The key to success: If you know you’re whole-heartedly trying your best, success will come. 

The perfect opportunity will one day present itself, it’s up to you to know when to jump for it. I know this is a broad statement, especially in regards to job hunting, but if you embrace it, you’ll soon understand its simple meaning. Failure is inevitable but believe it or not, it’s something we all experience. Even the most successful individuals have failed at some point in their lives. It’s up to us to have the ability to learn from our failures and hardships.

‘I haven’t failed. I graduated at the top of my class. Still, no one wants to hire me. Am I overqualified? Do they just have something against me? Are they just pretending to hire to see who and what is out there?’

First of all, stop being naive. You graduated. Yay. Good job. Do you want a gold star for that? For being at the top of only your class. You didn’t graduate on top of the world. Get over yourself.

Put yourself out there. Work an entry-level job. Distribute mail. Go on an endless amount of coffee runs. Hit rock bottom. The moment you hit rock bottom, is the moment you truly learn to appreciate hard work. You need to realize that you are never too good, too big, or too smart to lose. It will happen and you will learn from it. Whatever industry you work in, whatever shitface boss you have to deal with you- take everything with a grain of salt. As shitty as you may feel in the moment, you will eventually see the light at the end of the tunnel. Try like fucking hell and never give up. Yes, you might be a little under-qualified right now but hey, the more interviews you on, the more you learn. Shit, sooner or later, you’ll be able to fake it until you make it.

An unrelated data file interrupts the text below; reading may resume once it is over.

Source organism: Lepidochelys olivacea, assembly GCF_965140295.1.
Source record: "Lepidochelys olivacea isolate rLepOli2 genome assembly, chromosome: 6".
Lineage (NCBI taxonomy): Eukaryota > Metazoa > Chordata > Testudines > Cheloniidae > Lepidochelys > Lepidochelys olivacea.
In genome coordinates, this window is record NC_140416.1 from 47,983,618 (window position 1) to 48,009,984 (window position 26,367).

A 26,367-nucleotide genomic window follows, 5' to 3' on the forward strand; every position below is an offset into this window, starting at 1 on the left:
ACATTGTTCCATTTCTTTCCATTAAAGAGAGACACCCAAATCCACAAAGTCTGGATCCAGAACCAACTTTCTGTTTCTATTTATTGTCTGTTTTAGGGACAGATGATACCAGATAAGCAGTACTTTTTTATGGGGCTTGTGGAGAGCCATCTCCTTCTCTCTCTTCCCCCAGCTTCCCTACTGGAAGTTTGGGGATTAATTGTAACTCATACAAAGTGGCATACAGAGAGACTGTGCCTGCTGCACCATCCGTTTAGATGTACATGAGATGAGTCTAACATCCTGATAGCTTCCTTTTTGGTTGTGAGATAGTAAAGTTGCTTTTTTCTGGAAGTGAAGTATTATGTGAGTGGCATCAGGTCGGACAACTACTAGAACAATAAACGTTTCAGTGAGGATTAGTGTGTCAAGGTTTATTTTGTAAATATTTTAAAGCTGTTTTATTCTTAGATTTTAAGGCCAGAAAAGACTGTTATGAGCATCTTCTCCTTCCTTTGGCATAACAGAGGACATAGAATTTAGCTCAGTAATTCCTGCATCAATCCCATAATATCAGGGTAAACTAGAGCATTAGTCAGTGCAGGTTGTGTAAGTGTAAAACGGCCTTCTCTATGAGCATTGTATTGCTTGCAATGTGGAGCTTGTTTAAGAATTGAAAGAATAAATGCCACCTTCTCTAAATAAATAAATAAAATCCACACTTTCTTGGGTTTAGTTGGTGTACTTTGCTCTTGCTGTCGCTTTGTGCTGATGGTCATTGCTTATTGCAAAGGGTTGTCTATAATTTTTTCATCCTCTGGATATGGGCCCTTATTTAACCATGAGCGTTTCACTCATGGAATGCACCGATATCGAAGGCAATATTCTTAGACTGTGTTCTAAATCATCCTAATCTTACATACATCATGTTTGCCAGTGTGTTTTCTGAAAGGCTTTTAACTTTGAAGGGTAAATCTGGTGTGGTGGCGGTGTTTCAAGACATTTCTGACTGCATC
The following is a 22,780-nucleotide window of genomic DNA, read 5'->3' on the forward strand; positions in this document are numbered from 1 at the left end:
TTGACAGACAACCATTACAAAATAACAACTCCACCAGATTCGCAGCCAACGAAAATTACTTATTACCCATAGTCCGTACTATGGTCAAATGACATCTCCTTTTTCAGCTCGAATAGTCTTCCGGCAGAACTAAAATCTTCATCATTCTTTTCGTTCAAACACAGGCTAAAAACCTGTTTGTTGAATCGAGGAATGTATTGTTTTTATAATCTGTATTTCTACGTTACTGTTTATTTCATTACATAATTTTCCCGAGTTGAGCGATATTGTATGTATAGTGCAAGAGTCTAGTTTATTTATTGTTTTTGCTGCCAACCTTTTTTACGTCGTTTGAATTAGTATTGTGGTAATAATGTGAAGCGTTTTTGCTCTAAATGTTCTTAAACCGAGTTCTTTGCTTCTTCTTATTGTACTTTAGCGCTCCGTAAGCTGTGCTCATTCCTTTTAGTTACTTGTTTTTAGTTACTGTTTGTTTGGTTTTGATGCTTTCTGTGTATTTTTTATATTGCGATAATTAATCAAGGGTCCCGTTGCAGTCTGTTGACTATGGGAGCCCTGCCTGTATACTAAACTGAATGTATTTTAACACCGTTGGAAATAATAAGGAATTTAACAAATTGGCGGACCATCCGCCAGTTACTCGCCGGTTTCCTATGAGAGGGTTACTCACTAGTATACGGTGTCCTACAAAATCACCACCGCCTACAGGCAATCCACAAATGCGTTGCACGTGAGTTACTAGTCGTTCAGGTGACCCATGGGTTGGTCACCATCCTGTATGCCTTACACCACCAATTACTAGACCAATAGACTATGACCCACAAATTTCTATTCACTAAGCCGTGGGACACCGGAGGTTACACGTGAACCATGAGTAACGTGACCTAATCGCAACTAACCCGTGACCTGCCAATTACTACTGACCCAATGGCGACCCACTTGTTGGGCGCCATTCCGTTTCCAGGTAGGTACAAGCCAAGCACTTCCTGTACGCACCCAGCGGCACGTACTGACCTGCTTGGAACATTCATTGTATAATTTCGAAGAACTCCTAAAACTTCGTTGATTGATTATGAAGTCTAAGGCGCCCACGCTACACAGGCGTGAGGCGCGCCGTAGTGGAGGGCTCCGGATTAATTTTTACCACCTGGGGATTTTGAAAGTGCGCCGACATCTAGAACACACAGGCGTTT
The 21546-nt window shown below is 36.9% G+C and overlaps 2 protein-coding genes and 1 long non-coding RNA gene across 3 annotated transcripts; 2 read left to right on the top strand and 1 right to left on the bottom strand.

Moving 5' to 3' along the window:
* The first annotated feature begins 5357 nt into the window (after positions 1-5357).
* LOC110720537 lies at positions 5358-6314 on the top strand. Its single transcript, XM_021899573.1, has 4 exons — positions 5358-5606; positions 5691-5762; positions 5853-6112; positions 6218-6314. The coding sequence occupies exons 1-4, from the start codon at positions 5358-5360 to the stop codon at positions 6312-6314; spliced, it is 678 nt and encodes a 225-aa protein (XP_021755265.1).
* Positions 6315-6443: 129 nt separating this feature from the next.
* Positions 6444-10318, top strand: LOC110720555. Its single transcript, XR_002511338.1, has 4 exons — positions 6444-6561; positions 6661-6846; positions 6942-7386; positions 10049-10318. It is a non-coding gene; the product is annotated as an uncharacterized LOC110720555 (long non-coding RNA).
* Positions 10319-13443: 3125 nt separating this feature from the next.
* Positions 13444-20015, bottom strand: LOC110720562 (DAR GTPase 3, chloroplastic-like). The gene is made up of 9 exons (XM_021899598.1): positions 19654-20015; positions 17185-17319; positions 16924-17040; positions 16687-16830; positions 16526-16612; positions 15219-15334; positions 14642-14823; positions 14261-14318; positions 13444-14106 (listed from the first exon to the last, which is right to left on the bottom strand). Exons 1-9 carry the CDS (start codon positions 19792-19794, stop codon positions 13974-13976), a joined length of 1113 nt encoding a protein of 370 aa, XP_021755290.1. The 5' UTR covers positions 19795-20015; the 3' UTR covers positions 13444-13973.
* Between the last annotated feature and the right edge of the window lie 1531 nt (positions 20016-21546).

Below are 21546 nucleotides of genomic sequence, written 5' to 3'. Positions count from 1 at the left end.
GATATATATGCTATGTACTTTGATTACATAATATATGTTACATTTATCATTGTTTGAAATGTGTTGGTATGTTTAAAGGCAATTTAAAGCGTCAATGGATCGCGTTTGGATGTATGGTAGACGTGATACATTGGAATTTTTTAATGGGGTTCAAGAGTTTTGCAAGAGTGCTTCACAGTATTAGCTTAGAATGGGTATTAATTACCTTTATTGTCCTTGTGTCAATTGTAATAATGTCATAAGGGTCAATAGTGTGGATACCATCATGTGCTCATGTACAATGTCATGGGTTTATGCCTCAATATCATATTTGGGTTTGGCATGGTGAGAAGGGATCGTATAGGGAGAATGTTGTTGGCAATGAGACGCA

Lately, I’ve seen too many college graduates come out of college acting like they fucking deserve that dream job that other professionals have worked their entire lives for. Shut up, sit down, and be patient. I know this post is kind of harsh but trust me, everything I’m saying right now is in your best interest. 

Because honestly, there are no secrets to success. It is the result of persistence, preparation, hard work, and learning from failure. Hard work is success perfected.

So, go on with your broke self, young grasshopper. You do you. Just don’t give up and remember this, the sale aisle will never judge you and you aren’t as qualified as you think. Ramen on, my friend.

By the way, in addition to being perfect on paper- Always, and I mean ALWAYS, practice your voicemail voice. I cannot stress how important it is to be able to leave a well-thought-out and well-spoken voicemail. Why? Because I’ve deleted about 10 voicemails today alone because the individual didn’t have one fucking clue how to repeat their callback number. A voicemail should be coherent and to the point. Don’t make it lengthy but don’t talklikeurinatotalhurry. Stay calm and if you can, choose to hear the playback. A rule of thumb: Before calling any professional, prepare what you’ll say in the event it goes to voicemail. You will thank me for this later. 

Blair Bee